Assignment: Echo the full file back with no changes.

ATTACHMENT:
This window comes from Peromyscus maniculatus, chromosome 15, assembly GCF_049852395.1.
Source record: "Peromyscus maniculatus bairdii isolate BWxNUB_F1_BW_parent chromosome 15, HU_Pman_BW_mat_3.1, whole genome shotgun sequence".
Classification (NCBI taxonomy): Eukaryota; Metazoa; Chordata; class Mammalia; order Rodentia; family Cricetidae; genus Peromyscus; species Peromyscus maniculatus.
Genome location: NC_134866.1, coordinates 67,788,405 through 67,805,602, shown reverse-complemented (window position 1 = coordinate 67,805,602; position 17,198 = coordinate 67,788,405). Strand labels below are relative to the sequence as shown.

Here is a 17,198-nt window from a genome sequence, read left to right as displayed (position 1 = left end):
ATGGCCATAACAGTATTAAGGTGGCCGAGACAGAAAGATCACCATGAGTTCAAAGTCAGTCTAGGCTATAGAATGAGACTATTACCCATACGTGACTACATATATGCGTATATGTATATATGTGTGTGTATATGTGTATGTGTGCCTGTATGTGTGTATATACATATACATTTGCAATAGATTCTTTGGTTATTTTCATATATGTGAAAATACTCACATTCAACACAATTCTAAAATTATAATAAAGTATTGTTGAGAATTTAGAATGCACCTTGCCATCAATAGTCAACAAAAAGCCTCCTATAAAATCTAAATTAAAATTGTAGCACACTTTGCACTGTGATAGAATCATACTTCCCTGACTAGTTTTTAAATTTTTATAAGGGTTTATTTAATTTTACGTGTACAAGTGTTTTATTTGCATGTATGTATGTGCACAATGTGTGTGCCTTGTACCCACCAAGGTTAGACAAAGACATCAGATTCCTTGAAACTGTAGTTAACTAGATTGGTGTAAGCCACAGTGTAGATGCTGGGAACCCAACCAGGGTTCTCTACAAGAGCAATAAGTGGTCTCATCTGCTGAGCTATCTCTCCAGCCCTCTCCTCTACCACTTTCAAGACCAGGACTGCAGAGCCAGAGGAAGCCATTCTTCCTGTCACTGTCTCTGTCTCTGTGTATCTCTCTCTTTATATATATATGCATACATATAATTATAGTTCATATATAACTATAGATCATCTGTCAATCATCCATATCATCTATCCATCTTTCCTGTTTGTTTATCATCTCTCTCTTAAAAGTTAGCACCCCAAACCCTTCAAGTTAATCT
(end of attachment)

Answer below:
This window comes from Peromyscus maniculatus, chromosome 15, assembly GCF_049852395.1.
Source record: "Peromyscus maniculatus bairdii isolate BWxNUB_F1_BW_parent chromosome 15, HU_Pman_BW_mat_3.1, whole genome shotgun sequence".
Classification (NCBI taxonomy): Eukaryota; Metazoa; Chordata; class Mammalia; order Rodentia; family Cricetidae; genus Peromyscus; species Peromyscus maniculatus.
Genome location: NC_134866.1, coordinates 67,788,405 through 67,805,602, shown reverse-complemented (window position 1 = coordinate 67,805,602; position 17,198 = coordinate 67,788,405). Strand labels below are relative to the sequence as shown.

Here is a 17,198-nt window from a genome sequence, read left to right as displayed (position 1 = left end):
ATGGCCATAACAGTATTAAGGTGGCCGAGACAGAAAGATCACCATGAGTTCAAAGTCAGTCTAGGCTATAGAATGAGACTATTACCCATACGTGACTACATATATGCGTATATGTATATATGTGTGTGTATATGTGTATGTGTGCCTGTATGTGTGTATATACATATACATTTGCAATAGATTCTTTGGTTATTTTCATATATGTGAAAATACTCACATTCAACACAATTCTAAAATTATAATAAAGTATTGTTGAGAATTTAGAATGCACCTTGCCATCAATAGTCAACAAAAAGCCTCCTATAAAATCTAAATTAAAATTGTAGCACACTTTGCACTGTGATAGAATCATACTTCCCTGACTAGTTTTTAAATTTTTATAAGGGTTTATTTAATTTTACGTGTACAAGTGTTTTATTTGCATGTATGTATGTGCACAATGTGTGTGCCTTGTACCCACCAAGGTTAGACAAAGACATCAGATTCCTTGAAACTGTAGTTAACTAGATTGGTGTAAGCCACAGTGTAGATGCTGGGAACCCAACCAGGGTTCTCTACAAGAGCAATAAGTGGTCTCATCTGCTGAGCTATCTCTCCAGCCCTCTCCTCTACCACTTTCAAGACCAGGACTGCAGAGCCAGAGGAAGCCATTCTTCCTGTCACTGTCTCTGTCTCTGTGTATCTCTCTCTTTATATATATATGCATACATATAATTATAGTTCATATATAACTATAGATCATCTGTCAATCATCCATATCATCTATCCATCTTTCCTGTTTGTTTATCATCTCTCTCTTAAAAGTTAGCACCCCAAACCCTTCAAGTTAATCT